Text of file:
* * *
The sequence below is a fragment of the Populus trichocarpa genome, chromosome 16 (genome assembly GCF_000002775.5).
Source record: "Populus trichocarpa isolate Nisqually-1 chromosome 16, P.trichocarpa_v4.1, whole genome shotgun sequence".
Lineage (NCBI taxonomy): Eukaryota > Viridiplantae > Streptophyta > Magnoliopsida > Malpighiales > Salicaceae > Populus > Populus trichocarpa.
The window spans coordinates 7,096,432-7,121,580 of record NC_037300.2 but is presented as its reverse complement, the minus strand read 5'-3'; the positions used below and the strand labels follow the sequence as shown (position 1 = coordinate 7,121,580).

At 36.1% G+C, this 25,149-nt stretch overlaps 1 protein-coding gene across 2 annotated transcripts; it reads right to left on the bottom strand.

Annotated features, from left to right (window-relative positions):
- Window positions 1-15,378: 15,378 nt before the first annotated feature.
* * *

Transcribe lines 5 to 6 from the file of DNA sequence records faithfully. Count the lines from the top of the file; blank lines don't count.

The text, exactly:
At 36.1% G+C, this 25,149-nt stretch overlaps 1 protein-coding gene across 2 annotated transcripts; it reads right to left on the bottom strand.

Annotated features, from left to right (window-relative positions):